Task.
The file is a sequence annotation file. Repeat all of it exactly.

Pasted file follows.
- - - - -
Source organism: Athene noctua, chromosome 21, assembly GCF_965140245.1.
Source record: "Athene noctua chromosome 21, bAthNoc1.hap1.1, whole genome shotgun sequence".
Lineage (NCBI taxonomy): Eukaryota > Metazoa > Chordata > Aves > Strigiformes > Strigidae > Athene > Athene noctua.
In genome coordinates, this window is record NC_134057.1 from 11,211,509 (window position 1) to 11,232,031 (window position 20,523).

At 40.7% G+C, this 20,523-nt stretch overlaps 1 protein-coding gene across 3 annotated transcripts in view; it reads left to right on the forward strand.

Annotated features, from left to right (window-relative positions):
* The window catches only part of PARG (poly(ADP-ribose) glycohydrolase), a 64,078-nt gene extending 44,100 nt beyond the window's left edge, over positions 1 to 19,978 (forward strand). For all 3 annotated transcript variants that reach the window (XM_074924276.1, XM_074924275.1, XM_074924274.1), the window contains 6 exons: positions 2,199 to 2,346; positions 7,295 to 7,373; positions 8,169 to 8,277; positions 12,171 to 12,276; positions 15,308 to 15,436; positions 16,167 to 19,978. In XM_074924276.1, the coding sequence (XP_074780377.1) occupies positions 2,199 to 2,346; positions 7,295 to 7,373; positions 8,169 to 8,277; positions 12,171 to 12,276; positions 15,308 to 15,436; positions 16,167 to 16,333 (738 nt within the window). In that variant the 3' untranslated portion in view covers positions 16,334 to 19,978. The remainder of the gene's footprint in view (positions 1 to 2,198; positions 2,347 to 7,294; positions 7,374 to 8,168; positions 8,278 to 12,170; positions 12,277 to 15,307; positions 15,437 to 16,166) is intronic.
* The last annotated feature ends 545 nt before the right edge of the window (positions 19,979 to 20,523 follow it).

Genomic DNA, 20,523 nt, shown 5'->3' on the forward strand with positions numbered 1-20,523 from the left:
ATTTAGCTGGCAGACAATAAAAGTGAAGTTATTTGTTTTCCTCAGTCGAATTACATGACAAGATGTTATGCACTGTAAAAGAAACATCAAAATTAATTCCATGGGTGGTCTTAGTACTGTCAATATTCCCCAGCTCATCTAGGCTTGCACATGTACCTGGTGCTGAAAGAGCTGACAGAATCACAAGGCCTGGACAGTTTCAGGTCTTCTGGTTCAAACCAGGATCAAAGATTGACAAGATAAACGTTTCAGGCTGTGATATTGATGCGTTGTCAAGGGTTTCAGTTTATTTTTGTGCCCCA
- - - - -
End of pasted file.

Source organism: Athene noctua, chromosome 21, assembly GCF_965140245.1.
Source record: "Athene noctua chromosome 21, bAthNoc1.hap1.1, whole genome shotgun sequence".
Lineage (NCBI taxonomy): Eukaryota > Metazoa > Chordata > Aves > Strigiformes > Strigidae > Athene > Athene noctua.
In genome coordinates, this window is record NC_134057.1 from 11,211,509 (window position 1) to 11,232,031 (window position 20,523).

At 40.7% G+C, this 20,523-nt stretch overlaps 1 protein-coding gene across 3 annotated transcripts in view; it reads left to right on the forward strand.

Annotated features, from left to right (window-relative positions):
* The window catches only part of PARG (poly(ADP-ribose) glycohydrolase), a 64,078-nt gene extending 44,100 nt beyond the window's left edge, over positions 1 to 19,978 (forward strand). For all 3 annotated transcript variants that reach the window (XM_074924276.1, XM_074924275.1, XM_074924274.1), the window contains 6 exons: positions 2,199 to 2,346; positions 7,295 to 7,373; positions 8,169 to 8,277; positions 12,171 to 12,276; positions 15,308 to 15,436; positions 16,167 to 19,978. In XM_074924276.1, the coding sequence (XP_074780377.1) occupies positions 2,199 to 2,346; positions 7,295 to 7,373; positions 8,169 to 8,277; positions 12,171 to 12,276; positions 15,308 to 15,436; positions 16,167 to 16,333 (738 nt within the window). In that variant the 3' untranslated portion in view covers positions 16,334 to 19,978. The remainder of the gene's footprint in view (positions 1 to 2,198; positions 2,347 to 7,294; positions 7,374 to 8,168; positions 8,278 to 12,170; positions 12,277 to 15,307; positions 15,437 to 16,166) is intronic.
* The last annotated feature ends 545 nt before the right edge of the window (positions 19,979 to 20,523 follow it).

Genomic DNA, 20,523 nt, shown 5'->3' on the forward strand with positions numbered 1-20,523 from the left:
ATTTAGCTGGCAGACAATAAAAGTGAAGTTATTTGTTTTCCTCAGTCGAATTACATGACAAGATGTTATGCACTGTAAAAGAAACATCAAAATTAATTCCATGGGTGGTCTTAGTACTGTCAATATTCCCCAGCTCATCTAGGCTTGCACATGTACCTGGTGCTGAAAGAGCTGACAGAATCACAAGGCCTGGACAGTTTCAGGTCTTCTGGTTCAAACCAGGATCAAAGATTGACAAGATAAACGTTTCAGGCTGTGATATTGATGCGTTGTCAAGGGTTTCAGTTTATTTTTGTGCCCCA